Contrary to its name, Dismals Canyon can be a romantic getaway. Visitors are invited to stay in one of their two private cabins, located at the north end of the conservancy. Kick back during the day with a good book on the covered patio, prepare your own delicious meals in the fully-equipped kitchen, then relax in the evening next to the stone fireplace. For stays of two or more nights, guests will receive a complimentary wine and cheese basket—perfect accompaniments for fireside cuddling.

If Dismals Canyon’s beauty alone isn’t enough to relax, guests can choose from a range of stress-relieving massage packagesFrom Swedish and pregnancy massages to mini-facials and a brown sugar body scrub, it’s hard to imagine anything more relaxing than a spa treatment in the middle of nature. Spa services are available to cabin guests, campers and day visitors.

4. Take a Flashlight on the Dismalite Tour 

underground dismalites at dismals canyon

Image from Image from Sarah C.‘s campground review on The Dyrt.

In order to see the canyon’s star attraction, the glowing dismalites, you’ll need to take the Dismalite Night Tour. And the only way to navigate the narrow canyon in the dark of night is with a lantern or flashlight. When you get down into the canyon, the tour guide will instruct everyone when to turn off the lights. This is the best way to see the little, glowing creatures.

You can prepare ahead by bringing your own flashlight, or by purchasing a light in the Country Store. To help your eyes adjust quicker in the darkness, you can use a flashlight with a red filter. Tours last approximately 45 minutes and can accommodate up to 20 guests. Tour times vary from season to season, and reservations are recommended. 

5. Roughing It, Without Totally Roughing It

Even though Dismals Canyon is a nature conservancy in a wooded setting, it’s not without a few creature comforts. Conveniently located on site, Dismals Canyon’s Country Store stocks camping supplies, treats, Indian wares, gifts, and souvenirs. And when it’s time to eat, the Soda Fountain & Grill offers a selection of burgers, sandwiches and salads, as well as tasty milkshakes, malts, sundaes and ice cream sodas.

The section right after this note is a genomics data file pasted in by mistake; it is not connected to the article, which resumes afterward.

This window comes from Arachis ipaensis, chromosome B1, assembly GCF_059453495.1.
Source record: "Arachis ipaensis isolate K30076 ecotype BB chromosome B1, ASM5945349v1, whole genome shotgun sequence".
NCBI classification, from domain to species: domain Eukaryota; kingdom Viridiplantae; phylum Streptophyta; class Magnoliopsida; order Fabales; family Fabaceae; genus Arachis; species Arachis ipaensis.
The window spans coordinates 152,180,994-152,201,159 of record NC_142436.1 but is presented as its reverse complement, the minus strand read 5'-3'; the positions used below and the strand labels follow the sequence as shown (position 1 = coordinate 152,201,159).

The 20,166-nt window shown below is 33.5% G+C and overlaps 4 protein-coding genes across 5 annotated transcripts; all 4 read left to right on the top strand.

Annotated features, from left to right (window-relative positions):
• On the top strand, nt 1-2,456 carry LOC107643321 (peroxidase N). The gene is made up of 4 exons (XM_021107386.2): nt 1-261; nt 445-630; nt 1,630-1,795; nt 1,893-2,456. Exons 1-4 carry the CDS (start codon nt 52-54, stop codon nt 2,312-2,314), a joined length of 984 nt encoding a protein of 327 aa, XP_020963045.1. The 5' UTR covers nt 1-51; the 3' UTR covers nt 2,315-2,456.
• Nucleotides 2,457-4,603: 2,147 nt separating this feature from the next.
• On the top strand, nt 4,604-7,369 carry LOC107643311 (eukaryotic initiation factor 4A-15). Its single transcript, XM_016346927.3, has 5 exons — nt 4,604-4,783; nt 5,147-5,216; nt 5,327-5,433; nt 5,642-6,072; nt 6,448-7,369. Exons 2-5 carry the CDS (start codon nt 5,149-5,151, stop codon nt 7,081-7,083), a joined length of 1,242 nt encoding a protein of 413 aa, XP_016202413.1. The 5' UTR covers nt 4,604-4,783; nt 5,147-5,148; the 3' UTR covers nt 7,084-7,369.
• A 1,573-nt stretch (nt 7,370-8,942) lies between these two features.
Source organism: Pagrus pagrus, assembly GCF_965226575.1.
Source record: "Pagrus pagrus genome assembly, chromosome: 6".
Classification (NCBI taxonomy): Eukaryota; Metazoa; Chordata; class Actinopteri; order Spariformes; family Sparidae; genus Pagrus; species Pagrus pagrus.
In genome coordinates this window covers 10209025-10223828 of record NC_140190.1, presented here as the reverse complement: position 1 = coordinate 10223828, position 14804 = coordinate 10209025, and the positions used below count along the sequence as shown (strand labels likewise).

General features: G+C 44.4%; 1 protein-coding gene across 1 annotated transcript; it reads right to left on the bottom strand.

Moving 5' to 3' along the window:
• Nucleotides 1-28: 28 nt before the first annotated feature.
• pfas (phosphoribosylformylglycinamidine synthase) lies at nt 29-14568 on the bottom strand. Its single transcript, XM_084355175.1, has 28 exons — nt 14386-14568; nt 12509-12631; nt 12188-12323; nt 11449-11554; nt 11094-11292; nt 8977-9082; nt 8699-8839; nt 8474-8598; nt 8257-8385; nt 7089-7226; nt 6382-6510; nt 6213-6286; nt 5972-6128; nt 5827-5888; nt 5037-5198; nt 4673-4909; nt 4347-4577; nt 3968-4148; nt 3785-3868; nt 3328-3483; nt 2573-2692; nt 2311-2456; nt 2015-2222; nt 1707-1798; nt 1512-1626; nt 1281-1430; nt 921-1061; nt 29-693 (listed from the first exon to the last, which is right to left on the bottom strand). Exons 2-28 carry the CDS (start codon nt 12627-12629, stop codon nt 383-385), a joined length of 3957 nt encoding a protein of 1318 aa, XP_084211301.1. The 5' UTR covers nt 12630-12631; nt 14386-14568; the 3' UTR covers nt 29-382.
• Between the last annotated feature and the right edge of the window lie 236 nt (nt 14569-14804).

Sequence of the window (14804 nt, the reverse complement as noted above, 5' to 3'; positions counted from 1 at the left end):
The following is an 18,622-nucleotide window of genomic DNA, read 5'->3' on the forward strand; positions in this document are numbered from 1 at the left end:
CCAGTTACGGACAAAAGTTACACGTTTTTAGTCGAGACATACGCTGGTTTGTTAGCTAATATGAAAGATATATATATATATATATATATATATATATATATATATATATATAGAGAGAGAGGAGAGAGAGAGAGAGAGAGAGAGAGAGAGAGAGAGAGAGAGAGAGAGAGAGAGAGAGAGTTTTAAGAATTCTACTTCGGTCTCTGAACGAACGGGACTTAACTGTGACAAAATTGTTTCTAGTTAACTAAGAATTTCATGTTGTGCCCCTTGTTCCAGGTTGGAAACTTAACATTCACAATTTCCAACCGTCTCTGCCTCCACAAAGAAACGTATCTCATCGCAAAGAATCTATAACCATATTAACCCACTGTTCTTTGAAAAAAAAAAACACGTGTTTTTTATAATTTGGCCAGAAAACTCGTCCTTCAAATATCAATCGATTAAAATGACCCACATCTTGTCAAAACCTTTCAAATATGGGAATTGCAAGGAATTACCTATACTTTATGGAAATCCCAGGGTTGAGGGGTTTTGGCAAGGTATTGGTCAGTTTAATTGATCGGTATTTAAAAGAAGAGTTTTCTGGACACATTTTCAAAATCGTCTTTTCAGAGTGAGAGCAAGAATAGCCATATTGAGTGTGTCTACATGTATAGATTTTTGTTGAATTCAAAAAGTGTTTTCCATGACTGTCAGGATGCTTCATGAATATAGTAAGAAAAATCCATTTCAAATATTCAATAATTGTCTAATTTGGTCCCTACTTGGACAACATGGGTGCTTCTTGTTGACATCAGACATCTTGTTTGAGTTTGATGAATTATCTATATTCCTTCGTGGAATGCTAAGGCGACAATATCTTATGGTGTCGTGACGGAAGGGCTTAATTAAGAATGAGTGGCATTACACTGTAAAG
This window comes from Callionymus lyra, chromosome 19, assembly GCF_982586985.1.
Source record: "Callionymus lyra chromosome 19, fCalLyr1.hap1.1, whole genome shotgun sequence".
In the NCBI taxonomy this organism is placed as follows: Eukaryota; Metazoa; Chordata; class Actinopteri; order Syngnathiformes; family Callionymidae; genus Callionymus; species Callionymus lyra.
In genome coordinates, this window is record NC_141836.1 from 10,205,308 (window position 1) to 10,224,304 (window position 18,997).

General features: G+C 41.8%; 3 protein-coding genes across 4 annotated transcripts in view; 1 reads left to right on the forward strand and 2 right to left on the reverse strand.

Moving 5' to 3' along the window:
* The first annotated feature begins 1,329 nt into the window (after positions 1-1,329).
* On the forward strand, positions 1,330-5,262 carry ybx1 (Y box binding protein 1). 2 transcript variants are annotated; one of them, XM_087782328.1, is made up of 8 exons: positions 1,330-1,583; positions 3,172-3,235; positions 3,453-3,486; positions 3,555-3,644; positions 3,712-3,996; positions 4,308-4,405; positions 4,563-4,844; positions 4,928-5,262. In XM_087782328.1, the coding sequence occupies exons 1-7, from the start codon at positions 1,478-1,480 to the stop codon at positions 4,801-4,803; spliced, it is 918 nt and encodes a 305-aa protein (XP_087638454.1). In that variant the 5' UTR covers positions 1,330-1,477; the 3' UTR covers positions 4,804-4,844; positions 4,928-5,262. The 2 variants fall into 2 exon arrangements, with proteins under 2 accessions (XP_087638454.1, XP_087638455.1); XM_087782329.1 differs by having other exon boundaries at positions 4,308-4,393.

If you’re not hiking the canyon or kicking back campside, you’re invited to hang out on the open-air deck. Here, you can relax, play games or enjoy your lunch. There is also a large, community fireplace, which makes a nice spot for gathering and making new friends. There is no cellular service, so your stay at Dismals Canyon gives you an opportunity to completely unplug and unwind.        

Camping at Dismals Canyon

Photo by The Dyrt Camper Sara C.

Visitors to Dismals Canyon can choose between five primitive campsites and two rustic cabins. Campsites are spaced out generously enough to provide plenty of privacy, and all have access to a modern bathhouse. The Sleeping Water campsite, large enough for 15 campers, is situated in its own box canyon and has its very own waterfall. Campsites range from $27–$48/night, plus fees.

The Dyrt camper Sara C. says there’s “no denying the scenery is beautiful,” but wasn’t impressed with the excessive fees.

The Dyrt camper Keri J. also concedes the fees were expensive, but says Dismals Canyon is “worth a visit, [and the fees] protect the canyon habitat.”

For those looking for a little more luxury, enjoy your stay in one of Dismals Canyon’s private cabins. Each cabin is constructed of Western redcedar, and features vaulted ceilings, stone fireplaces, and fully-equipped kitchens. Additional amenities include charcoal grills, televisions, and board games. Cabins can sleep up to eight people, and range from $175-$300/night, plus fees.